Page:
Occupation: Freelance Multiplatform Producer/Writer (and new guest blogger for The LAMPpost!)
Favorite Blogs: Uncensored Interview (music & pop culture), Mexico Reporter (culture, travel and society in Mexico, using multi-media), SheGeeks.net (reviews, tips, and technology insights on the best gadgets, services, and mobile applications), Ypulse (Youth marketing to teens, tweens & Generation Y/Gen Y), CinemaTech (focuses on how new technologies are changing cinema), The Kaos Blac Blog (tastemaker), BushwickBK (hyperlocal news site for Brooklyn neighborhood)
Favorite websites: In order for me to visit a website, it needs to offer amazing features that don’t translate on a mobile phone and that I prefer to use on a desktop or laptop. When I visit these sites, I spend a significant amount of time focusing on their content and exploring different sections. Here are some examples:
NEWS: I love the NYTimes.com “Living-With-Less” hub. It aggregates all of their related news stories, videos, reader contributions and tweets. It also has cool multimedia features.
FILM: indieWIRE is a great site to find out about independent films, festivals and opportunities for filmmakers. IFP’s member site acts as a hub of info where you can find out about film events in your area, their conference and industry news. I am also currently exploring Massify, which markets itself as a a production network for people who make film possible.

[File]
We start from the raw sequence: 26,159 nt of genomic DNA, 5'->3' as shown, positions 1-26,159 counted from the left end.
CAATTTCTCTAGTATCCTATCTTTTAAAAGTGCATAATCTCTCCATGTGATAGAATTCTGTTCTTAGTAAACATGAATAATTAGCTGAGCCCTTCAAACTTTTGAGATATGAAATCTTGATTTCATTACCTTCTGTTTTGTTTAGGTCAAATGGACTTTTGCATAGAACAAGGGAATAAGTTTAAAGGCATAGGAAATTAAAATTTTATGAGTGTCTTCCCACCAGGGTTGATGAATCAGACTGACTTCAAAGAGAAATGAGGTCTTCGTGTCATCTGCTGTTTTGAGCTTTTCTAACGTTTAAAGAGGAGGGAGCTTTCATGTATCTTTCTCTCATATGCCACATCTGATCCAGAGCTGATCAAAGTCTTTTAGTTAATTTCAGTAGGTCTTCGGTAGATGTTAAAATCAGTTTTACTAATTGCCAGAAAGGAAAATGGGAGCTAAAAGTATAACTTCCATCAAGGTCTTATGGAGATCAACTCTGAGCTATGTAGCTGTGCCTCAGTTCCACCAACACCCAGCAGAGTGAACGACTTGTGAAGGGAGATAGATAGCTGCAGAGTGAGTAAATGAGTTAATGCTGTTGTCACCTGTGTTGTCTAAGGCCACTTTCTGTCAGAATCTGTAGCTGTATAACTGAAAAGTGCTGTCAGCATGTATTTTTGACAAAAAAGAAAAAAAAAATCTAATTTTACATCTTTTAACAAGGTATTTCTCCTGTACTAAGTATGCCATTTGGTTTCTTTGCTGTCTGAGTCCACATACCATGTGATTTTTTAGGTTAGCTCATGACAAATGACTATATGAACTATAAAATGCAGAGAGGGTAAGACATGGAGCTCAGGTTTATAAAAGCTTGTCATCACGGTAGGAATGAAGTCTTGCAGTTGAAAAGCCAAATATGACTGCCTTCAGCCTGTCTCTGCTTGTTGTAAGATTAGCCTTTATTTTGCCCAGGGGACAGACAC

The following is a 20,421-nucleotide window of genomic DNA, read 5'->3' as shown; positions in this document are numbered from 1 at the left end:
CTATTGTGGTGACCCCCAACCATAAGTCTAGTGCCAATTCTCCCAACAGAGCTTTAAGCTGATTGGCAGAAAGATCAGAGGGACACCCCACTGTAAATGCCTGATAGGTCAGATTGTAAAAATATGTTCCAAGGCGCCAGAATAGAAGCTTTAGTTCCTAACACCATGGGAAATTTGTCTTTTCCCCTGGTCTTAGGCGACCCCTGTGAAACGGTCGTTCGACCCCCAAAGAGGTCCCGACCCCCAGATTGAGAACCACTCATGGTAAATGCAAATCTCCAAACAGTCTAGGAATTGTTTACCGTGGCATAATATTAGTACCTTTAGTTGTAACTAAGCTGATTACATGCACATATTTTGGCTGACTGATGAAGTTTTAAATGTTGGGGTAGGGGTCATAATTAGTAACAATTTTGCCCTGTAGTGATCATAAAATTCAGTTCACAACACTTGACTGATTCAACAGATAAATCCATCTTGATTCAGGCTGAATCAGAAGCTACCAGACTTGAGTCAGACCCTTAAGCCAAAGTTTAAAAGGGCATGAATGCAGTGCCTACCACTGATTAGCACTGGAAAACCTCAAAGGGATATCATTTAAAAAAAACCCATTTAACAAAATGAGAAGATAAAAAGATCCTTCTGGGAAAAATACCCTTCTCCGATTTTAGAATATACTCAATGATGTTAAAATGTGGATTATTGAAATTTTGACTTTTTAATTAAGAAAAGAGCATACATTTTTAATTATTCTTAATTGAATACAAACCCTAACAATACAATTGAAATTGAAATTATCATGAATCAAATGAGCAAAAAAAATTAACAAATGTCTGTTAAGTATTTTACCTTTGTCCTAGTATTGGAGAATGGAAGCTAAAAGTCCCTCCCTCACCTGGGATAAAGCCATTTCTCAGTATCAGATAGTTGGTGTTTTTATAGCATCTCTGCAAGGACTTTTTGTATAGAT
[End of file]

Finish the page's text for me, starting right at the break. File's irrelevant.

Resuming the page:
YOUTH CULTURE/TRENDS: EPIC FU is a weekly show, guide to the web, tastemaker and community site. I love to explore their archives. They are currently working on a massive redesign.
PBS’ “Digital Nation” is a new, open source PBS project that explores what it means to be human in an entirely new world — a digital world. The site documents the evolution of this multiplatform project that will manifest next year as an aired documentary, but also lives as an interactive, collaborative component online. Viewers are encouraged to contribute their stories.
We talk to a lot of people who are overwhelmed by all the content on the Internet, and don’t know where to start. How do you find and manage all of your online resources? I have accumulated over 300 feeds in Google Reader, however, for over two years, I rarely check them or visit a blog directly. It’s too much noise and so much great info is lost to me (many sites using the same source, copy/pasting directly from other sites, etc.).
It can be difficult for me to find quality posts in a waterfall of redundant information, but I’ve found a solution that works for me:
I depend on a filtered system of social groupings to share links with me (that are relevant to my life) to update me with useful info. I follow specific friends, colleagues and industry leaders on Twitter and other filtered streams like FriendFeed because they consistently share links to content that are similar to my own search patterns. In turn, I also share links on a daily basis to contribute to the feedback loop that I am trying to cultivate.